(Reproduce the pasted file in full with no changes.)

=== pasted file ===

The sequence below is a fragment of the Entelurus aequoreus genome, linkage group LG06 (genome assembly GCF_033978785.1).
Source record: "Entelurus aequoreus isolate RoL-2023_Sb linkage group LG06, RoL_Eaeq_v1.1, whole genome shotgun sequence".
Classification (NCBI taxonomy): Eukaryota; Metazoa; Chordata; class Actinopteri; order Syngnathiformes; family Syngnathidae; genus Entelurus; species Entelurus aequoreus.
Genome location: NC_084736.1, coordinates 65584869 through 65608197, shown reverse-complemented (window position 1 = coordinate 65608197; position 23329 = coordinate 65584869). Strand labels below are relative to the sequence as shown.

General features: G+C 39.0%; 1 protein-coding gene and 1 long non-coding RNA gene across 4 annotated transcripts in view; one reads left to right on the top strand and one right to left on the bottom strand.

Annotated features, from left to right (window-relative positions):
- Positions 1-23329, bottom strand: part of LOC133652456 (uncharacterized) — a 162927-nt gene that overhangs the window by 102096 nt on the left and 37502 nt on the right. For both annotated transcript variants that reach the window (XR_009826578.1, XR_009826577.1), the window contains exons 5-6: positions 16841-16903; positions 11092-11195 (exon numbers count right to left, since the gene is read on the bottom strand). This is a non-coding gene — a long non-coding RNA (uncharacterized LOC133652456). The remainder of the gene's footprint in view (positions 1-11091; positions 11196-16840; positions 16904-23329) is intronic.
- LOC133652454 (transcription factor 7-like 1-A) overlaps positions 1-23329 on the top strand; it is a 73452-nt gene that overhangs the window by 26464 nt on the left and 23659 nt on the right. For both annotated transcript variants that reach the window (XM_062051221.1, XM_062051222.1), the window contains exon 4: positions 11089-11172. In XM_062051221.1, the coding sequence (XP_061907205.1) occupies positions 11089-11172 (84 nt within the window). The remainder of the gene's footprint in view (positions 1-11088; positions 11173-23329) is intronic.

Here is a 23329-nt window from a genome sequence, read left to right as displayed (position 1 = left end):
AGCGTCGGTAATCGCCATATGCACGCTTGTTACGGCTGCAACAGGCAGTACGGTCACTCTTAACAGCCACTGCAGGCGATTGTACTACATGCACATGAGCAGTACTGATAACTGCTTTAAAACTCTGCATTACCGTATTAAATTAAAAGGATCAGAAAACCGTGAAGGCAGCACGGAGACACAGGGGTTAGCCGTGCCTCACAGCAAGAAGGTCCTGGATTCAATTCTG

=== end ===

The sequence below is a fragment of the Entelurus aequoreus genome, linkage group LG06 (genome assembly GCF_033978785.1).
Source record: "Entelurus aequoreus isolate RoL-2023_Sb linkage group LG06, RoL_Eaeq_v1.1, whole genome shotgun sequence".
Classification (NCBI taxonomy): Eukaryota; Metazoa; Chordata; class Actinopteri; order Syngnathiformes; family Syngnathidae; genus Entelurus; species Entelurus aequoreus.
Genome location: NC_084736.1, coordinates 65584869 through 65608197, shown reverse-complemented (window position 1 = coordinate 65608197; position 23329 = coordinate 65584869). Strand labels below are relative to the sequence as shown.

General features: G+C 39.0%; 1 protein-coding gene and 1 long non-coding RNA gene across 4 annotated transcripts in view; one reads left to right on the top strand and one right to left on the bottom strand.

Annotated features, from left to right (window-relative positions):
- Positions 1-23329, bottom strand: part of LOC133652456 (uncharacterized) — a 162927-nt gene that overhangs the window by 102096 nt on the left and 37502 nt on the right. For both annotated transcript variants that reach the window (XR_009826578.1, XR_009826577.1), the window contains exons 5-6: positions 16841-16903; positions 11092-11195 (exon numbers count right to left, since the gene is read on the bottom strand). This is a non-coding gene — a long non-coding RNA (uncharacterized LOC133652456). The remainder of the gene's footprint in view (positions 1-11091; positions 11196-16840; positions 16904-23329) is intronic.
- LOC133652454 (transcription factor 7-like 1-A) overlaps positions 1-23329 on the top strand; it is a 73452-nt gene that overhangs the window by 26464 nt on the left and 23659 nt on the right. For both annotated transcript variants that reach the window (XM_062051221.1, XM_062051222.1), the window contains exon 4: positions 11089-11172. In XM_062051221.1, the coding sequence (XP_061907205.1) occupies positions 11089-11172 (84 nt within the window). The remainder of the gene's footprint in view (positions 1-11088; positions 11173-23329) is intronic.

Here is a 23329-nt window from a genome sequence, read left to right as displayed (position 1 = left end):
AGCGTCGGTAATCGCCATATGCACGCTTGTTACGGCTGCAACAGGCAGTACGGTCACTCTTAACAGCCACTGCAGGCGATTGTACTACATGCACATGAGCAGTACTGATAACTGCTTTAAAACTCTGCATTACCGTATTAAATTAAAAGGATCAGAAAACCGTGAAGGCAGCACGGAGACACAGGGGTTAGCCGTGCCTCACAGCAAGAAGGTCCTGGATTCAATTCTG